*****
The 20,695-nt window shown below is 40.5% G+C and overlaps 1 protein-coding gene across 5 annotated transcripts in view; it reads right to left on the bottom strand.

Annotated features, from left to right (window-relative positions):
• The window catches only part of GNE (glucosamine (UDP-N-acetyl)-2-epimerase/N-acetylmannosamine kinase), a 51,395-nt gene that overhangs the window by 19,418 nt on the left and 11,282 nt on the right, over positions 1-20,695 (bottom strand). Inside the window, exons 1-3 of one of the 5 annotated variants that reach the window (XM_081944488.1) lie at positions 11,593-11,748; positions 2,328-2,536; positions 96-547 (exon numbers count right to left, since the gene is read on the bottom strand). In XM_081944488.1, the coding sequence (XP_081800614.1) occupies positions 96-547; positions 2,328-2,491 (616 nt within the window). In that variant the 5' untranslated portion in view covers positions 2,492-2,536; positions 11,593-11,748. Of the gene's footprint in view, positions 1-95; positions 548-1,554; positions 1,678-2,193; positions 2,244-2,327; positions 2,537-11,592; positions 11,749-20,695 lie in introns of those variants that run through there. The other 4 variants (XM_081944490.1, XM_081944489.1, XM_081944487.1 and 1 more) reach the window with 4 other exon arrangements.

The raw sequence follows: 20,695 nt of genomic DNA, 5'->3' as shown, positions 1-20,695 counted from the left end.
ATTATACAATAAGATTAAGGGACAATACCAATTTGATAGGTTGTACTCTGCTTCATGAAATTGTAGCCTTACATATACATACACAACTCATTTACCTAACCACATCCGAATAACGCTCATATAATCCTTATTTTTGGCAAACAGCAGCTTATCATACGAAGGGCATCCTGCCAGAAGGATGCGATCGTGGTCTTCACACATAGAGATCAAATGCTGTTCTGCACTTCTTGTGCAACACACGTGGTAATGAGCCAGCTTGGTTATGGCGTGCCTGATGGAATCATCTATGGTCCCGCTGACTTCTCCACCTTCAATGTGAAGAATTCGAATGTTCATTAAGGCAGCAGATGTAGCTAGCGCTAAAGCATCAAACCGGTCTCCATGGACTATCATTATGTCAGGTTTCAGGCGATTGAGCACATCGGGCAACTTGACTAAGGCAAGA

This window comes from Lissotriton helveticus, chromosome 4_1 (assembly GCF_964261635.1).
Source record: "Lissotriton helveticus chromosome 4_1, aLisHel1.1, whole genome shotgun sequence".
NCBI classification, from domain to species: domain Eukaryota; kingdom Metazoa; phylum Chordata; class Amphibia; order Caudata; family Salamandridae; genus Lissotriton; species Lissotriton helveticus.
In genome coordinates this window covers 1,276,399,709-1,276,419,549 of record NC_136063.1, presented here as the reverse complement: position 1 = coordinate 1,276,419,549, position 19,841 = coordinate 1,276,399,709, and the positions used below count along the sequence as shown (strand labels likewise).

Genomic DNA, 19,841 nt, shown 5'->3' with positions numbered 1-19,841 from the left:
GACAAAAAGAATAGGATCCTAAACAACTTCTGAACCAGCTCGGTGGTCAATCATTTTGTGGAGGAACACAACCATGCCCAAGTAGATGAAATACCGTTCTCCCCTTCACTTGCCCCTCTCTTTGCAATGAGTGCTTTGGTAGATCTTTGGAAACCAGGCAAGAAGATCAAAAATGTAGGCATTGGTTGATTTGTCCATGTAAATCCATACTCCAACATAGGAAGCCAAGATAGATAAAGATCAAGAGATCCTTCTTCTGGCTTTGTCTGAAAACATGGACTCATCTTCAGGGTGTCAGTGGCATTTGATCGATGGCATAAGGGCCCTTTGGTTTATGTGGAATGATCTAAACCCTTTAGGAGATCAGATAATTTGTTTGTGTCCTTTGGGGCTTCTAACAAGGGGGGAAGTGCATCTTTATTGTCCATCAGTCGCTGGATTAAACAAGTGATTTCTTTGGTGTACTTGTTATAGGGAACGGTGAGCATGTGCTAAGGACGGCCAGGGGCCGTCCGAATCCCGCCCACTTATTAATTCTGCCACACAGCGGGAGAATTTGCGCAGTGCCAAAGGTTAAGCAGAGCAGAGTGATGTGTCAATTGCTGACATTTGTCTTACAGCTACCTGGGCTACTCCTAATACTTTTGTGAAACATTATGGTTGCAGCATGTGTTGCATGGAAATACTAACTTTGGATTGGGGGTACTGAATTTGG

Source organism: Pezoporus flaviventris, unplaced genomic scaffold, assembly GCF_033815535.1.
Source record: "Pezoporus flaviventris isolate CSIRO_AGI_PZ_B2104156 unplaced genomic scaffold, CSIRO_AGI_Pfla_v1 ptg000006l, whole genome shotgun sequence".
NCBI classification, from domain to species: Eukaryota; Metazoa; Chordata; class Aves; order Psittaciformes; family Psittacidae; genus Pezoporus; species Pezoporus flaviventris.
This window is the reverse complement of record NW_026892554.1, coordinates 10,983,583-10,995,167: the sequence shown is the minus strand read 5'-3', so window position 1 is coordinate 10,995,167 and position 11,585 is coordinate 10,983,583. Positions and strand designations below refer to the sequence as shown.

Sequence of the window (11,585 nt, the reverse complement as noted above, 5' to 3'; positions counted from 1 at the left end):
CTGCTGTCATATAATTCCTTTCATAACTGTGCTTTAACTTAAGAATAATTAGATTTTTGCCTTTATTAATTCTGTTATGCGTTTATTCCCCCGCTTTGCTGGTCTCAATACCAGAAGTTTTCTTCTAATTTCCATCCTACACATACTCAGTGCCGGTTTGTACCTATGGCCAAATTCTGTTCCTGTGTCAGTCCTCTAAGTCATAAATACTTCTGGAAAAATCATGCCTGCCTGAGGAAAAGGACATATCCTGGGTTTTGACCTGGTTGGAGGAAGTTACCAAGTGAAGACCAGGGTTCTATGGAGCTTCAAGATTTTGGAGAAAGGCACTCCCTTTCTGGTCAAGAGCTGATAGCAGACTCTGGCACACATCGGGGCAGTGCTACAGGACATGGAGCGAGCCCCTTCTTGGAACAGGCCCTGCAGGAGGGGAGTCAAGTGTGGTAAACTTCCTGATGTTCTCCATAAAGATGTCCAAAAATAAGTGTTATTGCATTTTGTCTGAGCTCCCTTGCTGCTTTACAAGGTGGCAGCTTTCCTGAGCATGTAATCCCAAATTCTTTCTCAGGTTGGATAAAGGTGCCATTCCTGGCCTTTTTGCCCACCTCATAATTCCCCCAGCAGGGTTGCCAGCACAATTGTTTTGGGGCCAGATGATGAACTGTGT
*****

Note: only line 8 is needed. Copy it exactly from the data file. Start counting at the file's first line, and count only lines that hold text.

NCBI classification, from domain to species: domain Eukaryota; kingdom Metazoa; phylum Chordata; class Amphibia; order Caudata; family Salamandridae; genus Lissotriton; species Lissotriton helveticus.